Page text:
Health and Science

Simpler, easy-to-understand medical bills earn cash prizes

Reading your medical bill shouldn't hurt your head.

Richard Elliott | Getty Images

The nation's top health official on Monday announced a challenge that will award cash prizes for the best re-designs of medical bills, which are often notoriously difficult to decipher.

The contest wants designs that make bills "simpler, cleaner and easier for people to understand," according to the U.S. Health and Human Services Department. One $5,000 prize will be awarded to the person, health organization or company that designs a bill that is the easiest to understand.

Another $5,000 prize will go to the best "transformational approach" to improve the medical billing system, by "focusing on what the patient sees and does through their medical cost estimation and billing experience," according to HHS.

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HHS Secretary Sylvia Burwell announced the challenge at the Health Datapalooza conference in Washington.

"This challenge is part of HHS' larger effort to put patients at the center of their own health care," said Burwell.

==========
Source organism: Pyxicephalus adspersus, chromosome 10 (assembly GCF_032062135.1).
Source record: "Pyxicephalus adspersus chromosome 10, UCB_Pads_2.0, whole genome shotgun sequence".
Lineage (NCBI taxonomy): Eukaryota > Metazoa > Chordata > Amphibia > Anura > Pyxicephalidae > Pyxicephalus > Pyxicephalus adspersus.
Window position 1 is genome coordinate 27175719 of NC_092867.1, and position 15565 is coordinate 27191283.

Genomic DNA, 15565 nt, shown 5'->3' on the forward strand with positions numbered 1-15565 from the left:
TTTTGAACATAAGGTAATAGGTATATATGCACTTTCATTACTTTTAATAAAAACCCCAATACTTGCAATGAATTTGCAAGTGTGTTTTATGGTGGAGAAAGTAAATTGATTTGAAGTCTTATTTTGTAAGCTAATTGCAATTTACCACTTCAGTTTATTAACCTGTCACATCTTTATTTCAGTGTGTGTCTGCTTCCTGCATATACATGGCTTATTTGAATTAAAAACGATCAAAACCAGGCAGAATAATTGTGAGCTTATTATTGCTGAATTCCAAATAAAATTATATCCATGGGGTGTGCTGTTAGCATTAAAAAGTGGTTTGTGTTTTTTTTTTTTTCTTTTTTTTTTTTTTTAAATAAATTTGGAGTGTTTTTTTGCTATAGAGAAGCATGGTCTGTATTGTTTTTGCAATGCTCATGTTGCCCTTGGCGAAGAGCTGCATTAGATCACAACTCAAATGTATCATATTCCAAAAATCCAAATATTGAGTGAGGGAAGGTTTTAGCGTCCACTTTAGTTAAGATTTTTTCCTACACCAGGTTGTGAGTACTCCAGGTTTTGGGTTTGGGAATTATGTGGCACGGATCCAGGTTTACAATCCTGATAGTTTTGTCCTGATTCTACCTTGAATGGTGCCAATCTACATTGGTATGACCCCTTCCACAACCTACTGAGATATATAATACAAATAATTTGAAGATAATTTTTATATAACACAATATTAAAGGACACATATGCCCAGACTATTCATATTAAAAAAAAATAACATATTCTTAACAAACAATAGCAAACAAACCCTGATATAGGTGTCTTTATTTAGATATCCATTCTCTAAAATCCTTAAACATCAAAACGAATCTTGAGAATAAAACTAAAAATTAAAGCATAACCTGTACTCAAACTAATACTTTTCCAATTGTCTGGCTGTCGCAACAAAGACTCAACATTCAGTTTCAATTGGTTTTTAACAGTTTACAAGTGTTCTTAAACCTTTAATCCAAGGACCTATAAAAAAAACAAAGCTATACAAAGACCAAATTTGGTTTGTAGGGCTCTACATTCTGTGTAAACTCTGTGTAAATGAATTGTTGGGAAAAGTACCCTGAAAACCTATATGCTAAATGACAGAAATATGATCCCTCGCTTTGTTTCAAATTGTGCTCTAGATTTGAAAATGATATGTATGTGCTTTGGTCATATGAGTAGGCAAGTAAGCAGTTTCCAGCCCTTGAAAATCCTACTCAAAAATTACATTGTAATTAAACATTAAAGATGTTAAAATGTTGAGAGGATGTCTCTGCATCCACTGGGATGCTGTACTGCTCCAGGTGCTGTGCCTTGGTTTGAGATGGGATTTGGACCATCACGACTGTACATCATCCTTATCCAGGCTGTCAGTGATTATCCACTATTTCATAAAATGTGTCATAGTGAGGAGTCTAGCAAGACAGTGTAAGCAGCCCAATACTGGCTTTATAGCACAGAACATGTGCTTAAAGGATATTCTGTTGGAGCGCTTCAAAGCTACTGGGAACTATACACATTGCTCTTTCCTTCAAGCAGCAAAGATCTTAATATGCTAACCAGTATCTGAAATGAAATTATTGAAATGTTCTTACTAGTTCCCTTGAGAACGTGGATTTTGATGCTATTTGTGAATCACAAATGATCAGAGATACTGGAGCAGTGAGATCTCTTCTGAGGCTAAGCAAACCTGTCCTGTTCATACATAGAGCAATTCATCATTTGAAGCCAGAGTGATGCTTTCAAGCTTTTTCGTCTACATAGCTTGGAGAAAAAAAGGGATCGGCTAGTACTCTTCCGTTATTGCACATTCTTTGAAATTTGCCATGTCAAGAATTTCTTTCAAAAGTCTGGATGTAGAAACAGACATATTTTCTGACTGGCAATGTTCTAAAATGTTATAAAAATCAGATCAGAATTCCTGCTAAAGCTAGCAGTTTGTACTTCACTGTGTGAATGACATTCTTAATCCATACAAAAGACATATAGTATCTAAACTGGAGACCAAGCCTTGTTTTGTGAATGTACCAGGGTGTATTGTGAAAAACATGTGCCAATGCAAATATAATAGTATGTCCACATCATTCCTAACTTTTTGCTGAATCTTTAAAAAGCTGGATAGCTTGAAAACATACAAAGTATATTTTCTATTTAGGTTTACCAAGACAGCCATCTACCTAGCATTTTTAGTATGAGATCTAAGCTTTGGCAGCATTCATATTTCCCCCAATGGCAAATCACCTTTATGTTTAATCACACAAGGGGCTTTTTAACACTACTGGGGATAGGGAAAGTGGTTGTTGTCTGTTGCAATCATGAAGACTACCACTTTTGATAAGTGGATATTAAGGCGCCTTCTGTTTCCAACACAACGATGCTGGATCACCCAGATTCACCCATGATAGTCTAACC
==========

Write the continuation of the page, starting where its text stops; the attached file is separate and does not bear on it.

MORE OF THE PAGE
HHS, in a press release about the challenge, said, "People who use health care in the U.S. today can often receive bills from multiple hospitals, doctors, labs or specialists for the same episode of care that vary in content, presentation and use of health industry jargon."

"Because of this, it can be difficult for patients to understand what they owe, what their insurance plan covers, and whether the bills are correct or complete," HHS said.

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The "A Bill You Can Understand" challenge, which is being sponsored by AARP and administered by the design agency Mad*Pow, will accept submissions through Aug. 10, with winners to be announced in September, at the Health 2.0 Annual Fall Conference.

Six health-care systems, which combined handle more than 10 million patient visits annually, have agreed to test or implement the winning solutions, according to HHS.

A New York Times article last year about the difficulty of understanding medical bills noted that one study, sponsored by insurance companies, found that more than 90 percent of hospital bills that were examined had errors in them.